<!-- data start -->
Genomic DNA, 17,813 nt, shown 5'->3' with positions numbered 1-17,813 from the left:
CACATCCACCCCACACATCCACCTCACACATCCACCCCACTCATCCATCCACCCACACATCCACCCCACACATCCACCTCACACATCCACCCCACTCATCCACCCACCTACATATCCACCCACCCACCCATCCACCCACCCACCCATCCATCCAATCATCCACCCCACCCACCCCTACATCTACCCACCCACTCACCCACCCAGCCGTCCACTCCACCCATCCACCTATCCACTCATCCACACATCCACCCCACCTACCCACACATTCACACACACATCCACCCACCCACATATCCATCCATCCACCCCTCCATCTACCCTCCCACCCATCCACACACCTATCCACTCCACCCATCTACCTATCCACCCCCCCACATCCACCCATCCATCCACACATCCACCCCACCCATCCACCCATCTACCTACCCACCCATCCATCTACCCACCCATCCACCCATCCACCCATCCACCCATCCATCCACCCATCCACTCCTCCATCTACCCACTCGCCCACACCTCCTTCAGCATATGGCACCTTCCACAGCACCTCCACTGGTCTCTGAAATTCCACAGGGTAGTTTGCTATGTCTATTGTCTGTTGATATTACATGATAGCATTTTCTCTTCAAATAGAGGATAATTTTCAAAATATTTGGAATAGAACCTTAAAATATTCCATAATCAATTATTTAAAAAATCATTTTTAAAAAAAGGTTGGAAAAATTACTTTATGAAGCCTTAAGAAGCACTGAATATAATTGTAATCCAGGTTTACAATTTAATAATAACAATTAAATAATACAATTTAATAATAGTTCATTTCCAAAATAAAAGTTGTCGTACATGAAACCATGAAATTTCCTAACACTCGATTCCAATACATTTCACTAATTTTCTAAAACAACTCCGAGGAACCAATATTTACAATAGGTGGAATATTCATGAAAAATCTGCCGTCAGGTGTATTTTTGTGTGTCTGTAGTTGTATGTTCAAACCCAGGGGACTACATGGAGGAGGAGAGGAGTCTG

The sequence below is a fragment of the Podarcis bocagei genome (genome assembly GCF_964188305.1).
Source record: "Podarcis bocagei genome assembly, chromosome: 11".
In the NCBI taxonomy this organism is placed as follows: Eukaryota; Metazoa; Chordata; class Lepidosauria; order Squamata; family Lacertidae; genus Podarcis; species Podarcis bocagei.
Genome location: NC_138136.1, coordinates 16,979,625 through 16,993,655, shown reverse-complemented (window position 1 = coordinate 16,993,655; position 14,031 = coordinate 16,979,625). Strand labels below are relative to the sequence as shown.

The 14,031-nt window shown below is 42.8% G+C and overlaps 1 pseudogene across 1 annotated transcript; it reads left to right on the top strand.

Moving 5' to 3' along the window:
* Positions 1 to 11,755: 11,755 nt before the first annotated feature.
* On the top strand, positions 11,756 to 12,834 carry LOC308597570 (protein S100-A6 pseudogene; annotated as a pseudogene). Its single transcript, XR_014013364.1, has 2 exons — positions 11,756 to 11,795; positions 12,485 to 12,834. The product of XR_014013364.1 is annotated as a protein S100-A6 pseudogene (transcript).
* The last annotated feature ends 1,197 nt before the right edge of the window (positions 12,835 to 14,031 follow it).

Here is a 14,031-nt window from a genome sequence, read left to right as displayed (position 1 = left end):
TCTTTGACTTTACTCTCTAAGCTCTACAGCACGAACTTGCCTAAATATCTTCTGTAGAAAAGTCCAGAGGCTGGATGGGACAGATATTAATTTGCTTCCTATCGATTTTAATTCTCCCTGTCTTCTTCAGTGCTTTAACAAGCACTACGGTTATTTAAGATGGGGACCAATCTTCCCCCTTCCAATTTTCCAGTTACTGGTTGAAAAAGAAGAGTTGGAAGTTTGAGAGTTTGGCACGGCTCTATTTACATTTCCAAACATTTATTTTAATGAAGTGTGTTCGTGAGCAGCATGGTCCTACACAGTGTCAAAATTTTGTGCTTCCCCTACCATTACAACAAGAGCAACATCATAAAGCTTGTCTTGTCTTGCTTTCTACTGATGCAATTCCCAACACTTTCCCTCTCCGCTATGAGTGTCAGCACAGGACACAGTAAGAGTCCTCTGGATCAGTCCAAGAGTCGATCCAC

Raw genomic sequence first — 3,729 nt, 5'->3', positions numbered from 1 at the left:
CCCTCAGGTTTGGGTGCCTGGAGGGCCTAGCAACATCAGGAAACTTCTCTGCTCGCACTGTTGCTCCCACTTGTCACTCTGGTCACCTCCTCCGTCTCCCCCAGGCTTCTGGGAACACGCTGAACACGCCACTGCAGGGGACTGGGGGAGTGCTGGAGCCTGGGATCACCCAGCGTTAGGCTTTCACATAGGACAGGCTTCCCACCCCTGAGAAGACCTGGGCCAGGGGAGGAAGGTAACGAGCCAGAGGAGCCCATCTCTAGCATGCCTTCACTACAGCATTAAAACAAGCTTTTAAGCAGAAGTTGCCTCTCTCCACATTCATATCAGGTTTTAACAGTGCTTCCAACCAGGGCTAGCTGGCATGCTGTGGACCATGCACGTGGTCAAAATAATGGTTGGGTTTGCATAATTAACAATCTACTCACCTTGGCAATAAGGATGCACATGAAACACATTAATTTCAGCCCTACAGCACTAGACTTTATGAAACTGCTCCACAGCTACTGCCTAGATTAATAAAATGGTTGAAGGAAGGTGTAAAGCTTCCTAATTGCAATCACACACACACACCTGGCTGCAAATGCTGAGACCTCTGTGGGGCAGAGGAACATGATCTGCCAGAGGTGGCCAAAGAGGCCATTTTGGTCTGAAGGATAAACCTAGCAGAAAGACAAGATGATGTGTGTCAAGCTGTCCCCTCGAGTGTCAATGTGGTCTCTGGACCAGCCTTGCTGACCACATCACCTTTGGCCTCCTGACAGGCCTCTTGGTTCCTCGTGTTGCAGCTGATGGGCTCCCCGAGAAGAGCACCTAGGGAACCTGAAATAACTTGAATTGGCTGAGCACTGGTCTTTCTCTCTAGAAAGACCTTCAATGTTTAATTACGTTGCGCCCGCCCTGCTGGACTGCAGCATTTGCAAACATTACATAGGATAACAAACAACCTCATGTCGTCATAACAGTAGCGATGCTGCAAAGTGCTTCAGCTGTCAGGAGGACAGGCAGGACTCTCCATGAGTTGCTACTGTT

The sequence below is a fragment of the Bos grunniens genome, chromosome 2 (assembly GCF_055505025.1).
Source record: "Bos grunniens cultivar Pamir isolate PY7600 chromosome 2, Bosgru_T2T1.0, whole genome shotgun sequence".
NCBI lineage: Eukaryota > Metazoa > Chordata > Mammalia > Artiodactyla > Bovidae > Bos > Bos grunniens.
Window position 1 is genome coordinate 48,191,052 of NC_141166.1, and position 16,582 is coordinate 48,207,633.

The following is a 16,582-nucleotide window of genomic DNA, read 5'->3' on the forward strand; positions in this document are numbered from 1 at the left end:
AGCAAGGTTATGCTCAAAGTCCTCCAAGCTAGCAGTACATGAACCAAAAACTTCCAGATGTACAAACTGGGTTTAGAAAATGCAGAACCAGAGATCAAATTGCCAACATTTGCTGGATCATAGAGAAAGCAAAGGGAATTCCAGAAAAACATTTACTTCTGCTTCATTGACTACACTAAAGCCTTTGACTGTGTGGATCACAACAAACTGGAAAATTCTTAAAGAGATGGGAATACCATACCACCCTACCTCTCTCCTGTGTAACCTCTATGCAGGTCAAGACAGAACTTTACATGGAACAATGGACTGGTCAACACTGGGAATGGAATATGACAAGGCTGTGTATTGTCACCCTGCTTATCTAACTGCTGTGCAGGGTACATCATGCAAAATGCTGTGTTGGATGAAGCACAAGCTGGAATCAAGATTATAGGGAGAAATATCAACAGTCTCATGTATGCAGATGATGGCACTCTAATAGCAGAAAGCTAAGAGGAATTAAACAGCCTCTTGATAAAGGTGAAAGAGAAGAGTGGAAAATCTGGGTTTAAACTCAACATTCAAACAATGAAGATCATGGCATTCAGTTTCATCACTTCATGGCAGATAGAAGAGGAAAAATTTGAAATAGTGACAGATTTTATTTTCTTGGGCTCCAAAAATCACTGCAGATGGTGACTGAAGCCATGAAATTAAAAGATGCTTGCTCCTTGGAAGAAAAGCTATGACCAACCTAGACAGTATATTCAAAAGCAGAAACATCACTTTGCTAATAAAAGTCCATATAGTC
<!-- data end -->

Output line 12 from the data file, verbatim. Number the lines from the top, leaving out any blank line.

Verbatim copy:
Here is a 14,031-nt window from a genome sequence, read left to right as displayed (position 1 = left end):